For the people of Cuglieri, a small village perched on the Italian island of Sardinia, the tree was simply “the patriarch”.
Over the course of its long life – estimates of its age range from 1,800 to 2,000 years – the olive tree grew into a giant, with a trunk 11 feet or 3.4 meters wide and forming an integral part of an ancient landscape of western Sardinia. But after a vast area of vegetation and many farms and villages in the region were devastated by one of the biggest wildfires in decades, time has finally caught up with the Patriarch.
The old olive tree was engulfed in flames and its giant trunk burned for almost two days.
In a fire that reached Cuglieri in late July, the farming community of around 2,600 people lost 90 percent of their olive trees, the main source of income for most. More than 1,000 people were evacuated from the city, nestled between a mountain covered with cork and oak trees and the Mediterranean Sea.
Now, residents and authorities are placing their hopes for the survival of their old olive tree on Gianluigi Bacchetta, professor at the University of Cagliari and director of its botanical gardens, who is trying to bring the patriarch back to life.
“The patriarch is our identity,” said Maria Franca Curcu, responsible for cultural and social policies of the Municipality of Cuglieri, her voice breaking. “If we can save him, we can give a message of hope to all of the people who lost everything in the fire.”
When Professor Bacchetta first visited the old olive tree in July, ground temperatures had reached 176 degrees Fahrenheit, or 80 degrees Celsius, because of the fire.
“We had to create an intensive care unit for the tree,” he said in a telephone interview. “It is truly a living being who has suffered severe trauma,” said Professor Bacchetta. “We will do our best and hope he wakes up from his coma.”
The professor and his team first watered the soil to cool it, then protected the trunk with jute sheeting and the soil with straw. A nearby village donated a water reservoir for the tree, and a local plumber built an irrigation system that helps the soil retain crucial moisture.
A local construction company donated equipment and worked for free to build a structure to protect the trunk from the scorching sun, mimicking the role of leaves – now gone. Every 10 days, the tree is irrigated with organic fertilizers in the hope of promoting the growth of the tree’s peripheral roots.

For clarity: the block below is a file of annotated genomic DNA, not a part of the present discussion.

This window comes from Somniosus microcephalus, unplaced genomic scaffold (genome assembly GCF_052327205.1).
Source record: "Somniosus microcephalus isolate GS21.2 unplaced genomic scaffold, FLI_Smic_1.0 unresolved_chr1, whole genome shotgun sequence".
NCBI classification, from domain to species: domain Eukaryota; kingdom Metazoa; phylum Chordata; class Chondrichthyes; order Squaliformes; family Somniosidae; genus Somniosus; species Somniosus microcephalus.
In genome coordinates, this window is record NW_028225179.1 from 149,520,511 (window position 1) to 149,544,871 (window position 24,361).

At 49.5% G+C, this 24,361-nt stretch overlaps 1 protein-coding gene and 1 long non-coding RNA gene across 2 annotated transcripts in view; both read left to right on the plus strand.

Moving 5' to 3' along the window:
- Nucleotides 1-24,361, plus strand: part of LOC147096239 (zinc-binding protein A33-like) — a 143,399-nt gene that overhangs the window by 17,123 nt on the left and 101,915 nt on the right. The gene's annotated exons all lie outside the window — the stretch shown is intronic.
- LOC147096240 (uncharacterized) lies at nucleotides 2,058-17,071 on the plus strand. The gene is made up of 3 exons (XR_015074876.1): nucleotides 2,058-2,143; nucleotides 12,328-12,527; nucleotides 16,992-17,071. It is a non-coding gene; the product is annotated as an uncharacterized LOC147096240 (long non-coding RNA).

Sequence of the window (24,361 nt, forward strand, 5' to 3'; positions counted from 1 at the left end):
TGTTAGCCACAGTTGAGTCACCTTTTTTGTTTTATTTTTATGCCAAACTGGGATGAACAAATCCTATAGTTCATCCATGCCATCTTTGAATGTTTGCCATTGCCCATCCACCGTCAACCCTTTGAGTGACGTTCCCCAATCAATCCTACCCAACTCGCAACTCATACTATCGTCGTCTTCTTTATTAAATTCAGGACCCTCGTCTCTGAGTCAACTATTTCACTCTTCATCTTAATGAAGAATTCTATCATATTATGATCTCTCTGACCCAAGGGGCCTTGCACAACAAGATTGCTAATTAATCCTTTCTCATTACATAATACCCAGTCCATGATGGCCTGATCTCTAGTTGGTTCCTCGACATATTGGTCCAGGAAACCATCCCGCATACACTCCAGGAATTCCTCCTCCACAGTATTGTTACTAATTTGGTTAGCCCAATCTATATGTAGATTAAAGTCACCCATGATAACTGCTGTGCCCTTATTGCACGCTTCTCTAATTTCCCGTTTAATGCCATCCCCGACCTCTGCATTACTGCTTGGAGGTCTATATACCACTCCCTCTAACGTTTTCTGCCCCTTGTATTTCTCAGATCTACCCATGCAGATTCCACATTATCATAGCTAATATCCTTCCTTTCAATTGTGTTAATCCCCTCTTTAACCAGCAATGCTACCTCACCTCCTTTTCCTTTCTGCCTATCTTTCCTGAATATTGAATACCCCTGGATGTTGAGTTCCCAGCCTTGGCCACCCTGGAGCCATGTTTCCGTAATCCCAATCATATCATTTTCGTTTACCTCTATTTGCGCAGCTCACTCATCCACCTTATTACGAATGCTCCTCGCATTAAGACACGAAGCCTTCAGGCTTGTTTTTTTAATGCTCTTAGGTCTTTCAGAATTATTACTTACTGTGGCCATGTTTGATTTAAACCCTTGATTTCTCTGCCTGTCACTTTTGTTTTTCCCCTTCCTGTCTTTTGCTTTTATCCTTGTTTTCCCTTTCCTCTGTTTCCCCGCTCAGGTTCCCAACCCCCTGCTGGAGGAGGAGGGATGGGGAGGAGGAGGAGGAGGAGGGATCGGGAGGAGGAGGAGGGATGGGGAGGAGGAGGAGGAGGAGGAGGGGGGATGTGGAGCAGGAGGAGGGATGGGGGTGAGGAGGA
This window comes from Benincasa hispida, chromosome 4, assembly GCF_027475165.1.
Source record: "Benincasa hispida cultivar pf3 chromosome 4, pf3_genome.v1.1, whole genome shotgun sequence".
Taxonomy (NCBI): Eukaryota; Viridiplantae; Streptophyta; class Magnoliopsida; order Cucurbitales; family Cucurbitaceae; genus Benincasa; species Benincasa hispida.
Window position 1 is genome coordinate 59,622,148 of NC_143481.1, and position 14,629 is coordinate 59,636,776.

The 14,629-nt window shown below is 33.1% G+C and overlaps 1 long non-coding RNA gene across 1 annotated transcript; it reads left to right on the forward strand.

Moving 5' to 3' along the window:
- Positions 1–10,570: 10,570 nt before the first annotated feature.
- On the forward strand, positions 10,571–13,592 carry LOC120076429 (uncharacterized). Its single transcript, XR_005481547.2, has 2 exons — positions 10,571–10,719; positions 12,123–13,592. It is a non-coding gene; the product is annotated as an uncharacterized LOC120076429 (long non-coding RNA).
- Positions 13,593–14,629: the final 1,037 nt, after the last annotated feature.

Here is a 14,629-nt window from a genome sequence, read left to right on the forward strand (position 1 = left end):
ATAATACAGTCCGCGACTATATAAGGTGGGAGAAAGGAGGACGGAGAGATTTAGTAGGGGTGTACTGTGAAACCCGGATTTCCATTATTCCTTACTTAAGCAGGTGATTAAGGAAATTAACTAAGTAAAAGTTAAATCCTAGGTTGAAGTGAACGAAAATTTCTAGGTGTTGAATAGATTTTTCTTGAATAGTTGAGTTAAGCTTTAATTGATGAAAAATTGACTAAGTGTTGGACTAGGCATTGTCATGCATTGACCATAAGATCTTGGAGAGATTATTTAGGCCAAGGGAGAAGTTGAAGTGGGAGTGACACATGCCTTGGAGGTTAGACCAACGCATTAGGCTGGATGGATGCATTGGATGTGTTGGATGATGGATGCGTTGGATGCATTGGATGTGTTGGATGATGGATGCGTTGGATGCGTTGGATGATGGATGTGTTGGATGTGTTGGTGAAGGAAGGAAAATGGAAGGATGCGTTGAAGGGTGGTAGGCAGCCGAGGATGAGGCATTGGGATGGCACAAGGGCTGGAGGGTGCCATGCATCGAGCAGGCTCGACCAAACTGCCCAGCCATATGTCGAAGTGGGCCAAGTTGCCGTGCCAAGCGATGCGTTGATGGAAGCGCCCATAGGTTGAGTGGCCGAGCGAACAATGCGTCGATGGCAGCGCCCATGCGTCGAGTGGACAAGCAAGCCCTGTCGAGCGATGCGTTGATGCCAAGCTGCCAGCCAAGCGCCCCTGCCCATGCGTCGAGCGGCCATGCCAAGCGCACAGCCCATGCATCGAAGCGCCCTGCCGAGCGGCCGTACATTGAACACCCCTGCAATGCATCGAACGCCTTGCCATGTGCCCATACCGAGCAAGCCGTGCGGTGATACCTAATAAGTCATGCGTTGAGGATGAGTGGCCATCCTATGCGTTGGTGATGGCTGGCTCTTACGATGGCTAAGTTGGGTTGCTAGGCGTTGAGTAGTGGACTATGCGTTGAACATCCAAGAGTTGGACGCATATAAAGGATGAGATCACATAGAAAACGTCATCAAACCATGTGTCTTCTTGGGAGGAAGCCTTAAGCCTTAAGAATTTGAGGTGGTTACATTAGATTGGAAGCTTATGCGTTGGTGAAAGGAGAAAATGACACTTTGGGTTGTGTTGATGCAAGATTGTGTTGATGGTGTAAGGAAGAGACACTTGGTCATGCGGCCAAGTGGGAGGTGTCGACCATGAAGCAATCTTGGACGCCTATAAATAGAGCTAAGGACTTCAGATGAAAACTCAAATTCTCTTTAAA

Extreme weather conditions
“If the peripheral roots start up again and manage to transfer material to the stump,” Professor Bacchetta said, “we can expect the shoots to come out in September or October. “
The professor did not stop with the Patriarch. He visited all the centuries-old olive groves in the area, advising farmers on how to save fire damaged plants. His team and local authorities are planning a crowdfunding effort to purchase equipment to restore the olive groves and their fields.
Giorgio Zampa, owner of an olive grove that once belonged to his great-grandfather, has lost all of his 500 oldest olive trees, planted over 350 years ago.
“Mr. Bacchetta unfortunately cannot do much for me,” Mr. Zampa said, “but I think the work on the patriarch will help the whole community psychologically.
Ten of his 14 Sardinian donkeys and almost all of his cattle from an ancient endangered breed also died in the wildfire as they sought refuge in a nearby forest, which began to burn soon after. Mr Zampa said he would focus his business on the remaining younger olive trees and start planting new ones.
“The village’s economy has been reduced to ashes like the olive groves,” he said. “The fire damaged the landscape, the economy and our income in ways that we have never seen before. “
Forest fires are not new to the Cuglieri region. They are a relatively common summer phenomenon on the arid island of Sardinia, but are generally not as apocalyptic as this season. The extraordinarily tall flames, propelled by strong southerly winds, reached homes in the village and burned everything in between, including the cemetery ossuary.
In the last great fire, in 1994, the Patriarch was spared, although the flames burned old trees nearby.
“In Cuglieri, we always felt that there was something sacred about it and that it protected him from the fire,” said Piera Perria, a retired local anthropologist who first contacted Professor Bacchetta for assess the patriarch. “None of us could imagine that he couldn’t do it this time.”
Giuseppe Mariano Delogu, a retired senior official in the Sardinian Forestry Corps, said that for the past 40 years, forest fires have followed the same routes up the hill and mountain near Cuglieri, but the flames never reached the olive groves.
Although civil protection and fire response in the region have improved over the years, bureaucratic hurdles to protect the Mediterranean scrubland mean that flammable vegetation is often not cleaned up, creating fire hazards, according to the experts. High temperatures this summer, in part due to warm winds blowing from Africa, have heightened the risk of forest fires.
“The only way to put out such fires is to prevent them,” said Mr. Delogu. “Technology simply fails when the fire is so powerful and so vast, no matter how many firefighters you have, they will always struggle. “
However, Mr. Delogu still had hope for the Patriarch.
“They are incredible trees,” he said. “I am optimistic.”